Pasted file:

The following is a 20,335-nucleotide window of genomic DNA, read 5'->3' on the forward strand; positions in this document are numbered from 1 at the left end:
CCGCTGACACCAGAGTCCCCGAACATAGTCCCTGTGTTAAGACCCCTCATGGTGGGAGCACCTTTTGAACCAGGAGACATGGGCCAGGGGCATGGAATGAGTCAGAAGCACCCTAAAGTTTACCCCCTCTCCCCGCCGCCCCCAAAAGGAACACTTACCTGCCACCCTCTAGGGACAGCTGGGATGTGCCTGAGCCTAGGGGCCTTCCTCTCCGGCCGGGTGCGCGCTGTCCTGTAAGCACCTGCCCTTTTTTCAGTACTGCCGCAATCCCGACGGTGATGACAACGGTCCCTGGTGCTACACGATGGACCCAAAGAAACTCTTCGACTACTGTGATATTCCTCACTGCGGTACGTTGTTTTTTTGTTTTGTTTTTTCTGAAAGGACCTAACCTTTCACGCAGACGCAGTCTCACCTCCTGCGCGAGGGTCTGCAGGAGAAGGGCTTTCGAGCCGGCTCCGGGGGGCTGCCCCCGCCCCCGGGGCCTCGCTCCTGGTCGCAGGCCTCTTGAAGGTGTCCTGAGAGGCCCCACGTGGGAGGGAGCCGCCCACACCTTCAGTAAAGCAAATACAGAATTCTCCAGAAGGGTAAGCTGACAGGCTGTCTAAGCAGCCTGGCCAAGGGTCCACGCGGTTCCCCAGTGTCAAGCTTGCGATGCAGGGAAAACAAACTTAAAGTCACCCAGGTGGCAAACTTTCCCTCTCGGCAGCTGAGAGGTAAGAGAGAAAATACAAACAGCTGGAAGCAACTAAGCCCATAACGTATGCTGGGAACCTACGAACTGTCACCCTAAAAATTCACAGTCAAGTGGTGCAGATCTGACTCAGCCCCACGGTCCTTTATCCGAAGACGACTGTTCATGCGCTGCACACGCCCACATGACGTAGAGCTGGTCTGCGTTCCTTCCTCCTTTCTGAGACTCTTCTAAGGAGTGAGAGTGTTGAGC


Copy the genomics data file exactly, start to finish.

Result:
The following is a 20,335-nucleotide window of genomic DNA, read 5'->3' on the forward strand; positions in this document are numbered from 1 at the left end:
CCGCTGACACCAGAGTCCCCGAACATAGTCCCTGTGTTAAGACCCCTCATGGTGGGAGCACCTTTTGAACCAGGAGACATGGGCCAGGGGCATGGAATGAGTCAGAAGCACCCTAAAGTTTACCCCCTCTCCCCGCCGCCCCCAAAAGGAACACTTACCTGCCACCCTCTAGGGACAGCTGGGATGTGCCTGAGCCTAGGGGCCTTCCTCTCCGGCCGGGTGCGCGCTGTCCTGTAAGCACCTGCCCTTTTTTCAGTACTGCCGCAATCCCGACGGTGATGACAACGGTCCCTGGTGCTACACGATGGACCCAAAGAAACTCTTCGACTACTGTGATATTCCTCACTGCGGTACGTTGTTTTTTTGTTTTGTTTTTTCTGAAAGGACCTAACCTTTCACGCAGACGCAGTCTCACCTCCTGCGCGAGGGTCTGCAGGAGAAGGGCTTTCGAGCCGGCTCCGGGGGGCTGCCCCCGCCCCCGGGGCCTCGCTCCTGGTCGCAGGCCTCTTGAAGGTGTCCTGAGAGGCCCCACGTGGGAGGGAGCCGCCCACACCTTCAGTAAAGCAAATACAGAATTCTCCAGAAGGGTAAGCTGACAGGCTGTCTAAGCAGCCTGGCCAAGGGTCCACGCGGTTCCCCAGTGTCAAGCTTGCGATGCAGGGAAAACAAACTTAAAGTCACCCAGGTGGCAAACTTTCCCTCTCGGCAGCTGAGAGGTAAGAGAGAAAATACAAACAGCTGGAAGCAACTAAGCCCATAACGTATGCTGGGAACCTACGAACTGTCACCCTAAAAATTCACAGTCAAGTGGTGCAGATCTGACTCAGCCCCACGGTCCTTTATCCGAAGACGACTGTTCATGCGCTGCACACGCCCACATGACGTAGAGCTGGTCTGCGTTCCTTCCTCCTTTCTGAGACTCTTCTAAGGAGTGAGAGTGTTGAGC